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  #1  
Old 03-16-2005, 08:32 AM
Bob E Bob E is offline
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Join Date: Apr 2004
Location: Louisville, KY
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Small path question for the pros from a homewowner

I need to put in a small path to access a detached garage. I'm imagining the size to be about 42"-48" wide and 60' long. I want to keep it somewhat "rustic" or "natural" in appearance, meaning that I don't want to make it all brick or pavers.

My idea was to frame the side of this path with either 4x4's or 4x6's with rebar driven into the ground and dig out the sod. I was going to put the weed block fabric on top of the soil and fill it with 3"4" of small pea gravel.

I'm also planning on spacing these pavers throughout the gravel. (they are available at the local Lowe's)

http://www.pavestone.com/retail/patio-sandstone.html

I want to lay them with ALOT more space between them than what is shown on the website.

My questions are;

1) is my base of just pea gravel going to be adequate?
2) do you think that if I double the amount of recommend square foot coverage by these it will give me enough gaps between the stone to show the pea gravel? (should I triple it)
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Old 03-16-2005, 04:13 PM
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cgland cgland is offline
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My experience is that you will get alot of freeze thaw damage with that much separation, but it may not matter if you are looking for a "rustic look". If it were me I would install a 4-5" base of modified stone, compact it, screed an inch of sand on it, place your stones and level as necessary, and fill in the cracks with your pea gravel. This method will provide a more solid surface and will probably be a little cheaper, because that much pea gravel can get expensive. Hope this helps.

Chris
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  #3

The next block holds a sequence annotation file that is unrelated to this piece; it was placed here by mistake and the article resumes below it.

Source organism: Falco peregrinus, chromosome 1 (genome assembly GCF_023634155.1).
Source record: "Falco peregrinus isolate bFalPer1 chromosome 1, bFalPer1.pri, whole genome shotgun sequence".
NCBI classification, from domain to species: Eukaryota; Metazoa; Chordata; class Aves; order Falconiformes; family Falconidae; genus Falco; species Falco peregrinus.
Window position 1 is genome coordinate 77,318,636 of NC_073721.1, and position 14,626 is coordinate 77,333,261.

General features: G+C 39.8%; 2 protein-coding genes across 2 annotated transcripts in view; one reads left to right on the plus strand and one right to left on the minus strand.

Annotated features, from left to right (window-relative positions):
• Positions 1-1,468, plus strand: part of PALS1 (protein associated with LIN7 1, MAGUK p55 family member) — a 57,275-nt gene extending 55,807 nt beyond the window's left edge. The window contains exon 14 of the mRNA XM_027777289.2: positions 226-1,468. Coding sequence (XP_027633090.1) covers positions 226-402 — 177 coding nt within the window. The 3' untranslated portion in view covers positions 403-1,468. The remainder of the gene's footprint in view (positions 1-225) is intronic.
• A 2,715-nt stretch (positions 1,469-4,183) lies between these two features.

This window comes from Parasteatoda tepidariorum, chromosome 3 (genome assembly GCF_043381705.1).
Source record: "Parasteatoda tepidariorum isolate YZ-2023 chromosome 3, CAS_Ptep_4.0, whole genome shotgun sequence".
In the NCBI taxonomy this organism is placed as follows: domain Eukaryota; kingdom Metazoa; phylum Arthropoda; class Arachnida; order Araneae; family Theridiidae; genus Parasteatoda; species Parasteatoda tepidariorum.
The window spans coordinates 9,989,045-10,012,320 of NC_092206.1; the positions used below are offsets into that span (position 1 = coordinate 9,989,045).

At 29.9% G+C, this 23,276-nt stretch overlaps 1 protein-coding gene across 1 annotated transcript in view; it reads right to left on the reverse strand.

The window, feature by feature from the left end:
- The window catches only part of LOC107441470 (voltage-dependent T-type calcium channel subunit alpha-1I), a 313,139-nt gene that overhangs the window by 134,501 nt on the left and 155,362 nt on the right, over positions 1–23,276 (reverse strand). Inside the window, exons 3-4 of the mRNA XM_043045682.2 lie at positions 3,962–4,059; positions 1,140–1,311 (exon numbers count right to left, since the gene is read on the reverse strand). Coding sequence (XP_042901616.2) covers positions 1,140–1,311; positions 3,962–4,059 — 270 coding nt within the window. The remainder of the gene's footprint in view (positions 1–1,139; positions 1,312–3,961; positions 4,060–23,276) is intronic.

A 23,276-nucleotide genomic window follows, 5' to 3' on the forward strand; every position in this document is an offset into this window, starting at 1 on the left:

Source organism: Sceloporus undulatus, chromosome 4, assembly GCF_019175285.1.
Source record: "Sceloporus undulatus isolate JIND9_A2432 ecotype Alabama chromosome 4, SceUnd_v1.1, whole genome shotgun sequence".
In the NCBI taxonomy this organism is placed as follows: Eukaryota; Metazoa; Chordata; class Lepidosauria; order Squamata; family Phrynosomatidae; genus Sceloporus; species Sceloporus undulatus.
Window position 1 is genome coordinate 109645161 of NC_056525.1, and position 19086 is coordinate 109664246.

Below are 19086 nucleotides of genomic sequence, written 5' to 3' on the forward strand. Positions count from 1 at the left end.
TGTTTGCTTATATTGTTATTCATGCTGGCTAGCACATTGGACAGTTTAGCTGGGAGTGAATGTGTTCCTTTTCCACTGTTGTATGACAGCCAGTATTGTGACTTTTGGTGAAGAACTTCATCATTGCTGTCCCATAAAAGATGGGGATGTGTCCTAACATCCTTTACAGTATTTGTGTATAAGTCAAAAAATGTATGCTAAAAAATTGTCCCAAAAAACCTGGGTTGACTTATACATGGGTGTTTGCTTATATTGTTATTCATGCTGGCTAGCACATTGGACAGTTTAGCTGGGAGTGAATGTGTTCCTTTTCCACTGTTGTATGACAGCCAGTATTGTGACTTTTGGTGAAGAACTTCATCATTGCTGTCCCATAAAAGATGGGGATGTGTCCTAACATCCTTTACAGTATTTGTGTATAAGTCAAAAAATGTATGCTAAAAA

Old 03-17-2005, 07:46 AM
Bob E Bob E is offline
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Will the modified stone base allow water to drain through it?

Part of the reason I was going to use pea gravel was so that water would drain through it and not create a "creek" between the 4x4or 4x6 wood edging.
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Old 03-17-2005, 09:06 AM
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cgland cgland is offline
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Unless you are using an eco-paver then you should try to get water to run off not drain through. Around here we have heavy clay soil and water does not drain easily. If you have a sandy or shale type soil then I suppose you can drain the water through. I just have a problem with letting water get to the foundation (base) of any hardscaping, because it will lift and heave your 4x4's.

Chris
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  #5  
Old 03-26-2005, 01:25 PM
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Residential Recreation Residential Recreation is offline
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bore holes in the horizontally throughout the 4x4s this should help with the drainage there are many variations you could do with this pathway. you could get rid of the 4x4s all together and have grass inbetween the feildstones. its a very simple procedure. lay feildstone on grass wait a week the grass will die. dig out dead grass fill with 2" layer of gravel place stone on top. on a progect like this i would recommend staining the 4x4s throughly with fiberglass resin. this will make them water repellent for many years. i could send you the paver pack i email to all my clients this pack helps customers pick out various colors and styles. dont buy at lowes go to your brickyard it will be much cheaper
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Old 04-02-2005, 12:09 AM
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sheshovel sheshovel is offline
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For one thing those pavers look really fake if your going for a natural look I wouldent recommend them,
Also they are ment to be cemented in,they are too light weight and small to use in a free floating situation on top of pea.
They will move all over the place and could "skidd"out of place if you land on them in a quick paced walk(say your in a hurry to get the phone ringing or something)and be dangerous'
The wood edging material goes one way and. that's streight ahead.If you want a natural look go curving edges. Use the stone-in grass method suggested above or use real flagstone in larger pieces that are at least 2" to 3" thick,lay on compacted crushed rock with sand on that then fill the rest with pea..But don't set them on top of pea.
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  #7  
Old 04-02-2005, 11:14 AM
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Kate Butler Kate Butler is offline
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Location: Vermont's NE Kingdom-zone 3
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small path

Real stone will always look classier than the fake stuff. I do a lot of this sort of work, and the key to a good job is properly compacting the base. If you leave lots of space between the stones, plant some creeping thyme: it'll look really nice when it fills in.
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  #8  
Old 04-02-2005, 05:05 PM
kris kris is offline
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Pea gravel is no good for a base..it will not compact... use a 3/4 crushed /granular A whatever they call it there.
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